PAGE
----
The Guttmacher Institute is a leading research and policy organization committed to advancing sexual and reproductive health and rights in the United States and globally. Now in its fifth decade, the Guttmacher Institute remains committed to the mission and goals that led to its creation. For more information on Guttmacher's work, explore our About the Institute pages or most recent Annual Report. To learn more about Guttmacher's priorities over the next five years, read our Strategic Plan.
How does the Guttmacher Institute fulfill its mission?
The Guttmacher Institute provides reliable, balanced, nonpartisan information on sexual activity, contraception, abortion and childbearing. This involves—and has involved for more than four decades—a commitment to identifying key questions, collecting and analyzing data to answer them and publishing the answers. It entails mining government data for new findings, surveying individuals, and making sense of and reaching new and key ongoing audiences with the results of research and policy analysis. It also means participating in interviews with the media, testifying before federal and state legislative bodies and in court cases, and working with groups and individuals to provide information.
How does the Guttmacher Institute determine its priorities?
In developing individual initiatives, the Guttmacher Institute anticipates social, political and legal conditions that will propel issues to the forefront of public attention. Each current effort builds on those of the past. The process is a cyclical one, in which public policy developments lead to research and then to communication of findings, recommendations and ideas. The Institute strives to provide information that will have multiple uses at the national, state and local levels—and, whenever possible, internationally. By actively seeking the cooperation and advice of other organizations and researchers, the Institute encourages collaborative endeavors that will serve its mission, increase its effectiveness and avoid duplication of effort.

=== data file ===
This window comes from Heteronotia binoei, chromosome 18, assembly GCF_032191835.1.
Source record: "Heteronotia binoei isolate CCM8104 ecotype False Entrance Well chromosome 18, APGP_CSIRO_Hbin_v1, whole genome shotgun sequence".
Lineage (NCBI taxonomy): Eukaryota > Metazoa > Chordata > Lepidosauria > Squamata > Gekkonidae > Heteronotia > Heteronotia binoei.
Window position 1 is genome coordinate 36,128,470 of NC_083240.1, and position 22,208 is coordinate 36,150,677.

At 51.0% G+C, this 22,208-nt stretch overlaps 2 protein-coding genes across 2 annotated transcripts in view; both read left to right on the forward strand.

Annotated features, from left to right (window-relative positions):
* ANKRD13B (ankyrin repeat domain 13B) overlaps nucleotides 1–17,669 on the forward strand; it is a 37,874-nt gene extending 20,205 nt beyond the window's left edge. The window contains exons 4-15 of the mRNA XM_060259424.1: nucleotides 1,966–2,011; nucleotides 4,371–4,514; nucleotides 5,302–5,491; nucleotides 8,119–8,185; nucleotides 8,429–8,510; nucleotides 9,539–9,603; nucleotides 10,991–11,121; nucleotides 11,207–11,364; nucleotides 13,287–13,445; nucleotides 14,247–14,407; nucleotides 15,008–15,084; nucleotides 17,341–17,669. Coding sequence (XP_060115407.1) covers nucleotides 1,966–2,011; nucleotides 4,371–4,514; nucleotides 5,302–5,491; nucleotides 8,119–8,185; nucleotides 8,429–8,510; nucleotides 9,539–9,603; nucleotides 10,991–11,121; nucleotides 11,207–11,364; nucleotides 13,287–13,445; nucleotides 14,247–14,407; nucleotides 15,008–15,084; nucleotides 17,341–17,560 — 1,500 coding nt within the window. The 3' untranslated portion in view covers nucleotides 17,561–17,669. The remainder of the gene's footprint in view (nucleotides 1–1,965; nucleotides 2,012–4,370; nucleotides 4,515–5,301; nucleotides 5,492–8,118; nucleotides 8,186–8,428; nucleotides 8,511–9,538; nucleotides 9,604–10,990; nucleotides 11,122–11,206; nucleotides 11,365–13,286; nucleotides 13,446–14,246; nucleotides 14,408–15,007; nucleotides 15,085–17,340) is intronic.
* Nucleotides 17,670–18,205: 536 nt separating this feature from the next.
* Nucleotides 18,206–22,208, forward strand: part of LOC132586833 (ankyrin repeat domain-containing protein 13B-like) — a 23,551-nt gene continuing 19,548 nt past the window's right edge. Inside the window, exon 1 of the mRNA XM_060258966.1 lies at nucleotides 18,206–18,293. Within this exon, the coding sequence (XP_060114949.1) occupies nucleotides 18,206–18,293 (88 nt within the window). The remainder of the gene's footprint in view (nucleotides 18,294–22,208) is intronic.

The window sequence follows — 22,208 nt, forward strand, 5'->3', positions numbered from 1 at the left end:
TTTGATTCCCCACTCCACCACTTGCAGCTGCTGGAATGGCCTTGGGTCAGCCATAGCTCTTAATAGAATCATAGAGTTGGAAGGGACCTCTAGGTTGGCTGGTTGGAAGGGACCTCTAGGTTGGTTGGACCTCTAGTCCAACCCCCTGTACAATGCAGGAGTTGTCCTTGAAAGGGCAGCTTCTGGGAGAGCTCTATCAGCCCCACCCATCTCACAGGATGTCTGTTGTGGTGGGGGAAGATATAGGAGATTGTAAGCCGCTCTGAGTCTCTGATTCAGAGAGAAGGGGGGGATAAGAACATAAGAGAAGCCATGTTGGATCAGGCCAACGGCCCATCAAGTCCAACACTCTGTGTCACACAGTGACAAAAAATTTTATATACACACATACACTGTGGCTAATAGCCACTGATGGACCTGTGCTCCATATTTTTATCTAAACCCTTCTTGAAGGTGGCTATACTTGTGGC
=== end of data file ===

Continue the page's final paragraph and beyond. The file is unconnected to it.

How does the Guttmacher Institute publicize new information?
The Guttmacher Institute informs its various audiences—policymakers, activists, health care professionals, researchers and the media—through its highly regarded research journals, Perspectives on Sexual and Reproductive Health and International Perspectives on Sexual and Reproductive Health; its public policy journal, the Guttmacher Policy Review, its Web site, email communication and its social media presence on Twitter and Facebook. The Institute also makes new findings and analyses available through special reports, professional presentations and personal contacts. With each new publication, the Guttmacher Institute highlights key findings in news releases and electronic mailing list announcements and distills information for use in fact sheets, policy papers, slide presentations and short videos and infographics.
The Institute's overall program is guided by a diverse, 39-member Board of Directors, who are knowledgeable in the fields of law, medicine, research, public education, government, finance and program administration. Numerous issue- and project-oriented advisory groups help the Guttmacher Institute to identify and address public policy questions that need to be answered and to ensure that its research meets the highest scientific standards and its findings and reports are relevant and useful. Articles in the Institute's domestic and international journals undergo blinded peer review. The Guttmacher Institute neither accepts direct project support from profit-making organizations that might benefit from its findings nor allows specific funding agencies to influence its agenda.
What is Guttmacher's relationship with Planned Parenthood?